Pronounced: san-jaw-vay-zeh

History: The variety seems to have originated in Tuscany and was already well known in the sixteenth century. Limited originally to Tuscany, by the nineteenth century Sangiovese Grosso had spread to Emilia- Romagna and then widely throughout Italy

Description: Sangiovese is the primary grape in the Chianti blend and also serves as a blending agent, along with Brunelli, in Brunello di Montalcino. Sangiovese is blended with the Cabernet Sauvignon varietal to create Super Tuscan blends. Also blended with Pignaolo (grape of Vino Nobile di Montepulciano), Merlot, and Sangioveto (a clone of Chanti). Sangiovese Grosso is a clone varietal of the Sangiovese. The Sangiovese and Nebbiolo are the top 2 varietals of Italy.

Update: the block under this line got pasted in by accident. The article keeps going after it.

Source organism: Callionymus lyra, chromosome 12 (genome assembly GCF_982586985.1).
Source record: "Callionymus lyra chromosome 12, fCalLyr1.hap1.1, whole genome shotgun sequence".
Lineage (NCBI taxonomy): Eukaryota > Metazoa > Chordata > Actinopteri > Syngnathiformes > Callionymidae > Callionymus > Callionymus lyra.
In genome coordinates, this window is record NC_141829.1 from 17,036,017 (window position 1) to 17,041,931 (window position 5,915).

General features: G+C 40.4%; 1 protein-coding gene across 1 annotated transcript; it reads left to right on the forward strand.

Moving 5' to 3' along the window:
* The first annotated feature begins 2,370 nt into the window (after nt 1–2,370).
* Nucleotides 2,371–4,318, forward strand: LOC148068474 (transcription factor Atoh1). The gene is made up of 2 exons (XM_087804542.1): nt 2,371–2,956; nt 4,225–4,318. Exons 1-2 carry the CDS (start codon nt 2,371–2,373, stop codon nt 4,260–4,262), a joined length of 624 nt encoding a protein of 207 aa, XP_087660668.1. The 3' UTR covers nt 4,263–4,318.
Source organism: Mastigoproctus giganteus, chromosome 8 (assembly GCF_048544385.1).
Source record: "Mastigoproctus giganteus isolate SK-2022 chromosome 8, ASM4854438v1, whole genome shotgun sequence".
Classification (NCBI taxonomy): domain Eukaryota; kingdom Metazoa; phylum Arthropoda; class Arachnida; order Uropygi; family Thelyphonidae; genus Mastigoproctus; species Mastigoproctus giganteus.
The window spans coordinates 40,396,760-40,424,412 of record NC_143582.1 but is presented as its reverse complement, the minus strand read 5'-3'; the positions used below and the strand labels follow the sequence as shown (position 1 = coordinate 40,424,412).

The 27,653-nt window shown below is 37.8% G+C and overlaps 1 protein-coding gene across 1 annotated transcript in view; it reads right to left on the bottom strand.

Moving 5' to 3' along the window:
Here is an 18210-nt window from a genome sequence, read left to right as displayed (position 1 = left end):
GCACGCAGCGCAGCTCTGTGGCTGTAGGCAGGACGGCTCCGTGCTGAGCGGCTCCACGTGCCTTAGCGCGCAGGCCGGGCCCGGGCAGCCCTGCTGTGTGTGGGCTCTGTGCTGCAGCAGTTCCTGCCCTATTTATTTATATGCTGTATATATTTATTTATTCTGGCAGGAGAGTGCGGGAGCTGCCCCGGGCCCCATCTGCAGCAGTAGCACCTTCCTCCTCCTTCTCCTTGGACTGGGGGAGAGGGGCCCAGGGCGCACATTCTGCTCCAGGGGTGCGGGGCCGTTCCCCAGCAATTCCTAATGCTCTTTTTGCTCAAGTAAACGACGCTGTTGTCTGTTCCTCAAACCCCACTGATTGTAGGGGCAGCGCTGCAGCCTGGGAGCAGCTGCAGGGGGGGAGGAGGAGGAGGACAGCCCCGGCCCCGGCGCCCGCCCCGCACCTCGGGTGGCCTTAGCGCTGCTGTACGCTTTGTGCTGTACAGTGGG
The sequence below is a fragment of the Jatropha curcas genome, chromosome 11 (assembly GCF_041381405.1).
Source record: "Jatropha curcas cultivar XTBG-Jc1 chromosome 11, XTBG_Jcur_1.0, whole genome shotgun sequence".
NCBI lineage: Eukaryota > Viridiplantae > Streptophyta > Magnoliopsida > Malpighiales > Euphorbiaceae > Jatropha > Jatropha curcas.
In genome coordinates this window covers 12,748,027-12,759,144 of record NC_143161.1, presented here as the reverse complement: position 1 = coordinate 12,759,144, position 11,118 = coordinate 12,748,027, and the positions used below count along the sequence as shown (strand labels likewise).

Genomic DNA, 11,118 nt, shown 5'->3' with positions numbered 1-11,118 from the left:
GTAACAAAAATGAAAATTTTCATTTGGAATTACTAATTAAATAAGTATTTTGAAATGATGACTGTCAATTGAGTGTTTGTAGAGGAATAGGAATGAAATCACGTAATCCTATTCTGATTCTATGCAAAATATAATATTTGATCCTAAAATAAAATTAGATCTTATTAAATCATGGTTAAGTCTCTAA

The berries produce a light-coloured, slightly bitter juice of medium sweetness with a distinctive nose. The wine has a high acid level, with tannin, moderate alcohol and a dry, earthy, full-flavoured palate. The quality of the wine depends on the nature quality of the clone and there are therefore wide variations in standard quality, depth of colour, flavour and ageing potential lasting qualities.

Taste/Aromas: Varies from charming to charm-less. Higher quality Sangiovese reds are smooth, medium to full bodied, moderate in alcohol, high in acid, moderate to high in tannins, with hints of spice and Leather. Mature Sangiovese are supple and rich with hints of cherry, vanilla, cinnamon and pepper.

Regions: In the Mudgee area of New South Wales, in McLaren Vale in South Australia and in the King Valley in Victoria.

Cellaring Most not long lived, less than 10 years

Food: Fish, poultry, lamb, pork, veal, pasta with red and/or meat sauce, hard, firm cheeses, and hearty beef and chicken stews.